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Home » Spine Conditions » Degenerative Joint Disease » What is the difference between degenerative joint disease and arthritis?

What is the difference between degenerative joint disease and arthritis?

Perhaps you’ve heard your physician mention degenerative joint disease as the cause of your joint pain, whether referring to the joints within your spine or any other joints in your body. You may have never heard this term before, but more than likely, you’re familiar with this condition. Degenerative joint disease is another name for osteoarthritis, the type of arthritis that develops as the components of the joint wear down. Whether your physician calls it degenerative joint disease, osteoarthritis, OA, or just arthritis, all of these are different names for the same thing.

How did I get degenerative joint disease?

The word “degenerative” refers to the deterioration that occurs as part of the natural aging process, as our joints endure a lot of wear and tear over the years. This form of arthritis cannot be avoided entirely. However, there are certain activities that can accelerate the deterioration of the spinal joints. This includes:

  • Frequent heavy lifting
  • Jobs that involve a lot of repetitive motions
  • High-impact sports, like football and rugby
  • A sedentary lifestyle
  • Obesity
  • Smoking
  • Previous joint injuries

Following a healthy lifestyle with regular exercise and avoiding activities that put excessive strain on your joints can help you maintain a healthy spine and slow the development of degenerative joint disease.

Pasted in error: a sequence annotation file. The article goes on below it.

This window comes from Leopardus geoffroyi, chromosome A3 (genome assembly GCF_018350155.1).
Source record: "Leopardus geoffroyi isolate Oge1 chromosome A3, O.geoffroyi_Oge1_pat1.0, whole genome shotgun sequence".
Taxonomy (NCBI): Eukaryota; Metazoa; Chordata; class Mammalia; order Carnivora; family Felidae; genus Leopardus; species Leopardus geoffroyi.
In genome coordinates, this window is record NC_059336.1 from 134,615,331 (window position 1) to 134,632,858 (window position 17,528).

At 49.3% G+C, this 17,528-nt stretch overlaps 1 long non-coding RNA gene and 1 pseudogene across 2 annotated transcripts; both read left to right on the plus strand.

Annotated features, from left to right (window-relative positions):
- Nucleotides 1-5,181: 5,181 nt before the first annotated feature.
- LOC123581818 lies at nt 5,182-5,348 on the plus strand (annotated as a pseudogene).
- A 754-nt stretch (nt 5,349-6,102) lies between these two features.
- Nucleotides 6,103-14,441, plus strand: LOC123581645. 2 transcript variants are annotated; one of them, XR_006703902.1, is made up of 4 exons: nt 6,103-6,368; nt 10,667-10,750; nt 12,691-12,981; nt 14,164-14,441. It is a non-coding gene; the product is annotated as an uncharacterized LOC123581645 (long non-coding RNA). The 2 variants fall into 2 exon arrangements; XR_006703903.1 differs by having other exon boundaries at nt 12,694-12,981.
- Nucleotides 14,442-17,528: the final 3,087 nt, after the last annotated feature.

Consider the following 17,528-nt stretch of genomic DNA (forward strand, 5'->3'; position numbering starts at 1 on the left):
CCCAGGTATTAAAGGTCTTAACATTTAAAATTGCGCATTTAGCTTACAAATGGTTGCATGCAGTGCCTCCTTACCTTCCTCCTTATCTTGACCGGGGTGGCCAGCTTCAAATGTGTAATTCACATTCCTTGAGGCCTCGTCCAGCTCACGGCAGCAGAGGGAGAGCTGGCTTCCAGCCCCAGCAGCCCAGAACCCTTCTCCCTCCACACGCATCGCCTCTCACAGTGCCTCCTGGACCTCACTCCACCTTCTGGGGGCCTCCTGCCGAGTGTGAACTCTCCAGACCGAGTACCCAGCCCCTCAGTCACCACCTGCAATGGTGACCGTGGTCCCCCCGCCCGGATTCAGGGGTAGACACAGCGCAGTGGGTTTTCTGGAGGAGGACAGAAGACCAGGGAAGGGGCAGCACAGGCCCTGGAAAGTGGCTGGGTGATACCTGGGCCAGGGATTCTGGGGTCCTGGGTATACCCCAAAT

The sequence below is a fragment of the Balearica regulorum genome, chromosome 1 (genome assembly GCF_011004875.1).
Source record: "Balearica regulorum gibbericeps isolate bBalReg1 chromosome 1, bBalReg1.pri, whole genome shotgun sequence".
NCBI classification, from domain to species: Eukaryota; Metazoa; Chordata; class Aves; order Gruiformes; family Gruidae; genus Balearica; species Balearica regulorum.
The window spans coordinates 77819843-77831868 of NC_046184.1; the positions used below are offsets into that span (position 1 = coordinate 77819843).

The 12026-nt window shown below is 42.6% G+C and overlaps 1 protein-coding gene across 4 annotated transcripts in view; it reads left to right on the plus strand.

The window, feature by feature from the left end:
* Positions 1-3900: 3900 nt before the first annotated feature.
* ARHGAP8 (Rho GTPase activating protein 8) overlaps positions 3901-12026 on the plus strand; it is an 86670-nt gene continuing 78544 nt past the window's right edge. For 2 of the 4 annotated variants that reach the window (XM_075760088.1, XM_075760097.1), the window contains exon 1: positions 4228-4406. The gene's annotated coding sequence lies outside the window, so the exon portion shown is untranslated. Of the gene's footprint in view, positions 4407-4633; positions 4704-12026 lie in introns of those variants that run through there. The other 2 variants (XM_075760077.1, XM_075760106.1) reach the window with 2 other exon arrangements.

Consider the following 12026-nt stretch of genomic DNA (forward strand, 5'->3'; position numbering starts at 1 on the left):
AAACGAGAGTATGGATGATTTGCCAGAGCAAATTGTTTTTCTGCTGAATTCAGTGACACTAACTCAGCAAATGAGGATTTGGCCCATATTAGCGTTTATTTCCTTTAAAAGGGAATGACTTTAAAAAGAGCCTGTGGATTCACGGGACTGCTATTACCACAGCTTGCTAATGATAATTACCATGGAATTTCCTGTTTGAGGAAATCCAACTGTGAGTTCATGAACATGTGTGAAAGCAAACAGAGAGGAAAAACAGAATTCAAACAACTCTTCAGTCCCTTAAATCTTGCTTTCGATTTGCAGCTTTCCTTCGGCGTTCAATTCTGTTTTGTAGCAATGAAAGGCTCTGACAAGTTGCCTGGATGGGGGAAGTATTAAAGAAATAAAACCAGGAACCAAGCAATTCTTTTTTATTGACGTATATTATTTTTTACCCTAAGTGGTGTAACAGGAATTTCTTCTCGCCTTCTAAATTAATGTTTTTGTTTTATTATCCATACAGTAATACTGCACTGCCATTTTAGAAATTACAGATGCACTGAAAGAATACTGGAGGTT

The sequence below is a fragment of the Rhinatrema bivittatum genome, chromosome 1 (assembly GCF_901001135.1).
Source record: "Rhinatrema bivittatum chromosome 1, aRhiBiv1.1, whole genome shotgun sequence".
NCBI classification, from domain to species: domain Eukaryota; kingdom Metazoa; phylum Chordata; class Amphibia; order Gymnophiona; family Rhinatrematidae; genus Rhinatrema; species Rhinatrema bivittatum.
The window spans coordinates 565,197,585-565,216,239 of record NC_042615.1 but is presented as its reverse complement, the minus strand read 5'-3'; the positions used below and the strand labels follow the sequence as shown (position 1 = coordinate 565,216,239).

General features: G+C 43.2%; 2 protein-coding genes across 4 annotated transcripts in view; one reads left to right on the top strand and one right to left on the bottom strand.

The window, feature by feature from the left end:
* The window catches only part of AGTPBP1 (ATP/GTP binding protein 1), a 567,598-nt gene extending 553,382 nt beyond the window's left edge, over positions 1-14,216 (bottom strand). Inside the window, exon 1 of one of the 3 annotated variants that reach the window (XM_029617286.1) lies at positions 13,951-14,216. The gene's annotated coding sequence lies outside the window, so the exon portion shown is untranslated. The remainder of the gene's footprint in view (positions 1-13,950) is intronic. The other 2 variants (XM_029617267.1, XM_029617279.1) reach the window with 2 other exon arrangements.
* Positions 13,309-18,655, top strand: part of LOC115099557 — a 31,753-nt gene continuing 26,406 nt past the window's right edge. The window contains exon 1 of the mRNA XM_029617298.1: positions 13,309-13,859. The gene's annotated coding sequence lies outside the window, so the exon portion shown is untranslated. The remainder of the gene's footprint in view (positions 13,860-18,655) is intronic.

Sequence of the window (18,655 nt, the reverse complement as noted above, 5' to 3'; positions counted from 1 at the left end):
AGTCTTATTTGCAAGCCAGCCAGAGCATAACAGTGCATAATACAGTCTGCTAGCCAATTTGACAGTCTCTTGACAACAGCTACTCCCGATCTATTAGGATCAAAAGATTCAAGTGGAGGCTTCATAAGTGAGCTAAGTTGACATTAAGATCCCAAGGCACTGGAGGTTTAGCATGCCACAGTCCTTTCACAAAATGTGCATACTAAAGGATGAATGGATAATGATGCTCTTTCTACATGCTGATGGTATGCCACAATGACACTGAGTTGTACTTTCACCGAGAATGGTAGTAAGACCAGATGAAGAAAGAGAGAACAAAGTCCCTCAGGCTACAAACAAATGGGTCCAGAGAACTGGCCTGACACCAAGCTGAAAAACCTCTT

What are my treatment options for degenerative joint disease?

If you’re experiencing neck or back pain as a result of osteoarthritis, there are a number of conservative treatment options that may help minimize your symptoms. Your physician will likely recommend a combination of treatments, such as hot and cold compresses, pain medications, physical therapy, low-impact exercises and rest in limited quantities. In many cases, patients are able to find a combination of options that works for them and allows them to return to their daily routines.

How can USA Spine Care help?

If the joints of the spine continue to deteriorate, conservative treatments may not be an effective option any more. In these cases, you may be a candidate for minimally invasive spine surgery at USA Spine Care. We specialize in minimally invasive spinal surgery to treat degenerative joint disease and many other spinal conditions. Our outpatient procedures require less than a 1-inch incision and often have shorter recovery times compared with traditional open spine surgery.

Contact USA Spine Care today for more information on the minimally invasive spine procedures we offer.

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